Since then, Perry has been hitting the hustings in a big way and putting himself forward as the true conservative. And of course, Daily Kos/Research 2000 polling shows a majority of Texas Republicans approve of his secessionist teasing.

We should probably be rooting for Hutchison in this one. The Union cause is on the line!

As if the situation with Sen. Arlen Specter (D-PA) couldn't be a bigger mess, he is now disputing Harry Reid's contention that he'll be a solid procedural vote for the Democrats.

Yesterday, you'll recall, Reid said on MSNBC yesterday, "on procedural votes he'll be with us all the time."

Well, Fox News caught up with Specter today and asked him about that: "Specter merely smiled and repeated several times, 'I'm going to have to talk to Sen. Reid about that.'"

Reid told Fox in response: "I have talked since Monday night of last week on Specter. I'm not going to talk any more about it. I have explained and re-explained and the re-explaining is over with."

And Reid's spokesman Jim Manley said Reid was being "hopeful and optimistic" about Specter's vote, and reiterated what he told me yesterday about this: "Sen. Reid never takes any votes for granted."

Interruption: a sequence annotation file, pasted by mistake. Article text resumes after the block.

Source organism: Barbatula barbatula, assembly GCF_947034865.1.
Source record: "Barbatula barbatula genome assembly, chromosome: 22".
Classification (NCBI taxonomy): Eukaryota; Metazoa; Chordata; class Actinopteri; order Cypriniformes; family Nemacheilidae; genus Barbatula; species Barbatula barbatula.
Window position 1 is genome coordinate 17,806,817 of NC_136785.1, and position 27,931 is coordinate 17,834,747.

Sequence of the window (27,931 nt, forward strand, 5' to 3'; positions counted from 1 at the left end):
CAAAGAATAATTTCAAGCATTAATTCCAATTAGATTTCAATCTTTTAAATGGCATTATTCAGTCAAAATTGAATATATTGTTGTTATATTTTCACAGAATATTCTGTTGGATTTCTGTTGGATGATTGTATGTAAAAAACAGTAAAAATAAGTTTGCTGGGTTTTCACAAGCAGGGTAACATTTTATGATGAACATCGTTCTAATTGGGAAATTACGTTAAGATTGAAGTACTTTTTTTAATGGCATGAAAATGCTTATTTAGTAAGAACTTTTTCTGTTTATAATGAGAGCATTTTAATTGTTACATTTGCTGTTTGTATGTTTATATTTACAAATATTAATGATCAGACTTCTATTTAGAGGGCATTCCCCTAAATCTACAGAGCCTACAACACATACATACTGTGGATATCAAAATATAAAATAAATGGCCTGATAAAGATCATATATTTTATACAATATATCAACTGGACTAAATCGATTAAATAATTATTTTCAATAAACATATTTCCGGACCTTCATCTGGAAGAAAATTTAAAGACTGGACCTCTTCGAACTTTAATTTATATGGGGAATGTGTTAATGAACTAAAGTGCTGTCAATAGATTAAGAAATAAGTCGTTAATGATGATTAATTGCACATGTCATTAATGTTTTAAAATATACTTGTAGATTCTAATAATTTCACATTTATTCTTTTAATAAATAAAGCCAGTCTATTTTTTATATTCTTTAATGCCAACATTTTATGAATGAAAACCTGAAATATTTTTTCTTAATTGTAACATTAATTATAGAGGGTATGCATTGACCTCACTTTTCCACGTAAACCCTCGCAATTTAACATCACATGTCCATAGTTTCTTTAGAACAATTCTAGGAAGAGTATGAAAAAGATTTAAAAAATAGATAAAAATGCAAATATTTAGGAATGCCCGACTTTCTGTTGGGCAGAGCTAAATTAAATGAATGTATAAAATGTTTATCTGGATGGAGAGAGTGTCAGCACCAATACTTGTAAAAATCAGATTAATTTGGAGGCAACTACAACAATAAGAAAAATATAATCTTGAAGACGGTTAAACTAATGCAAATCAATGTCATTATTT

Oh, brother.

(Via Think Progress.)

Last night Michelle Obama attended and gave remarks at the TIME 100 Most Influential People Awards at the Lincoln Center in New York City. She talked about public service and the budget, and wore Azzedine Alaïa.

White House

From left to right: John Huey, Oprah Winfrey, First Lady Michelle Obama, and Richard Stengel.


Among the other recipients of the award: Michelle's husband, Sarah Palin, TPM blogger Elizabeth Warren and Zac Efron.


Cambodian author and human rights advocate Somaly Mam and First Lady Michelle Obama.





When it became clear that Sen. Jeff Sessions (R-AL) was poised to become ranking member on the Senate Judiciary Committee, we recalled this 2002 article by Sarah Wildman which addresses some of the controversies that kept Sessions from being confirmed in 1986 as a U.S. District Court judge in Alabama.

Wildman writes in particular that the testimonies of two witnesses--a Justice Department employee named J. Gerald Hebert, and a black Sessions subordinate named Thomas Figures--helped to doom Sessions, then a U.S. Attorney, at his Judiciary Committee confirmation hearings. According to Wildman, Hebert testified reluctantly "that in a conversation between the two men Sessions had labeled the National Association for the Advancement of Colored People (NAACP) and the American Civil Liberties Union (ACLU) "un-American" and "Communist-inspired." And Figures--then an assistant U.S. Attorney--told the committee that "during a 1981 murder investigation involving the Ku Klux Klan, Sessions was heard by several colleagues commenting that he 'used to think they [the Klan] were OK' until he found out some of them were 'pot smokers.'"

Today we obtained a copy of the transcript of the Sessions hearings--over 500-pages worth--and it turns out there's quite a bit more. We're still going through it, of course, but the Figures testimony alone contains some damning details.